Students are scoring better on national math tests, but the exam is too easy, a new study argues. On both the fourth and eighth grade version of the National Assessment of Educational Progress (NAEP) test, about 40 percent of questions deal with skills taught in first or second grade, according to Tom Loveless, director of the Brown Center on Education Policy at Brookings.
The central fault, Loveless contends, is that too many problem-solving questions rely on whole numbers, with too few challenges involving fractions, decimals and percentages. Such instruction sets students up for trouble in more advanced high school classes and in daily life, where tasks such as shopping and measuring rarely involve neat, round numbers, he said.
“If we want kids to be sophisticated problem solvers, they’ve got to be able to think beyond whole numbers,” Loveless said. “That’s just not good enough.”
The study compares questions on NAEP’s 2003 test with grade levels in Singapore math textbooks.
Loveless said he chose that program because of its clarity and strong international reputation, and he said it compared well to the math-class sequences used in states such as California and North Carolina.
But using Singapore as a model presents skewed results, said Sharif Shakrani, deputy executive director of the assessment governing board. Math is taught differently in that country, with heavy concentration on computation early before other topics are introduced. U.S. schools go for breadth, he said, with more math skills to cover each year.
Overall, he said, the questions on the national in fourth grade and eighth grade are commensurate with what’s being taught in those grades.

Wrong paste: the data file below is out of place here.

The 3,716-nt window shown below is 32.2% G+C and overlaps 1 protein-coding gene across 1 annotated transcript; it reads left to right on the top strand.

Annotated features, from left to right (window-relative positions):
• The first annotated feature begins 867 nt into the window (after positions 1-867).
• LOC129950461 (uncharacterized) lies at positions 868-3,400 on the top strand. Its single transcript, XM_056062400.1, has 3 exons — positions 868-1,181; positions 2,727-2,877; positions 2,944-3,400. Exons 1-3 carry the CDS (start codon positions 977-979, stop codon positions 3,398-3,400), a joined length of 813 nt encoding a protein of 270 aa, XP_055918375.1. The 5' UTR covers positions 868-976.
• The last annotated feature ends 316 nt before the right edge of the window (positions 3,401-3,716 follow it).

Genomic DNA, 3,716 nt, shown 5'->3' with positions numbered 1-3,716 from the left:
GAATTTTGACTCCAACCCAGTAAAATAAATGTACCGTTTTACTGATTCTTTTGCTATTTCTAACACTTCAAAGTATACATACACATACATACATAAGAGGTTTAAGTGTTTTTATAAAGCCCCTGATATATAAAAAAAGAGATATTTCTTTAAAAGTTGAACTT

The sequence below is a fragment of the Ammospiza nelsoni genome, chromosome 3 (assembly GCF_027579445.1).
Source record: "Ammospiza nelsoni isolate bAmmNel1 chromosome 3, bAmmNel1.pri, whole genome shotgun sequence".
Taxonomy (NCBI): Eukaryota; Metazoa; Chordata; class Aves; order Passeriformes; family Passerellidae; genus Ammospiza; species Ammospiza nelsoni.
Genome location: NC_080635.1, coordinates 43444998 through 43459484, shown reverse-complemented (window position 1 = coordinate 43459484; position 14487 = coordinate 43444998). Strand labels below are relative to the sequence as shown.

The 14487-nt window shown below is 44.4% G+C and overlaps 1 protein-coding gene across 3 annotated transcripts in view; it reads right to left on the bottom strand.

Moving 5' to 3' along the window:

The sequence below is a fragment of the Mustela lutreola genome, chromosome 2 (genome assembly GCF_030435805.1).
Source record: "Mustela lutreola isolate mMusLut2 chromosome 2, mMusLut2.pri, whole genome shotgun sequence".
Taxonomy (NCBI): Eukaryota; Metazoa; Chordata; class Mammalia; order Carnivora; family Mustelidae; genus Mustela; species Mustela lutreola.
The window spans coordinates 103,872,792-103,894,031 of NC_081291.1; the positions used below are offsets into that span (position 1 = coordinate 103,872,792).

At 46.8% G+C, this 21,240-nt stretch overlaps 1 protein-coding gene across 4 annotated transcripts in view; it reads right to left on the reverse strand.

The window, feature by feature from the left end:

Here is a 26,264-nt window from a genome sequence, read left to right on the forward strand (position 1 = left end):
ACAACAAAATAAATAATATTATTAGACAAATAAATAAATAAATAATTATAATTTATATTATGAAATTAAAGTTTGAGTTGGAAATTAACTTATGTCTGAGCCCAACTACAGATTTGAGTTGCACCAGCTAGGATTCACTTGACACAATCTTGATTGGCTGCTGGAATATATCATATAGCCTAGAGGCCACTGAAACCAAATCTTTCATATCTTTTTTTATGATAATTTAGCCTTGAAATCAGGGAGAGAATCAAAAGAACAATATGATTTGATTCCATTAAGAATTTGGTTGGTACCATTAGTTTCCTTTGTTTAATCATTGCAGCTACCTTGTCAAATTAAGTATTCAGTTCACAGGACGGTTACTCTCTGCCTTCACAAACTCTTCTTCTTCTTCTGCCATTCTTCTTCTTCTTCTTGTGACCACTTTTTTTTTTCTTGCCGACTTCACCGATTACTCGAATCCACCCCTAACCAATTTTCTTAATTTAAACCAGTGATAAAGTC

“I contend that if we do what he suggests, moving to much more complex skills, it would be akin to giving a test in Russian,” Shakrani said. “We already are not doing well. If you increase the cognitive function of the math concepts and the way you test them, you will end up with scores so low you will not be able to make sense of the results.”
In other words, Singapore children can learn skills in first and second grade that American children can’t learn till fourth or eighth grade. Or never.
On a happy note, the ninth grader I’m tutoring this year got 89 percent on an algebra test. He’d been flunking the class. Of course, this happened after I missed a week to go to New York. I saw he’d successfully answered just the sort of question he seemed clueless about a few weeks earlier. I can’t tell if my absence was the magic that turned him around. But he asked me to help him with English this week. He’d already finished the math homework — correctly.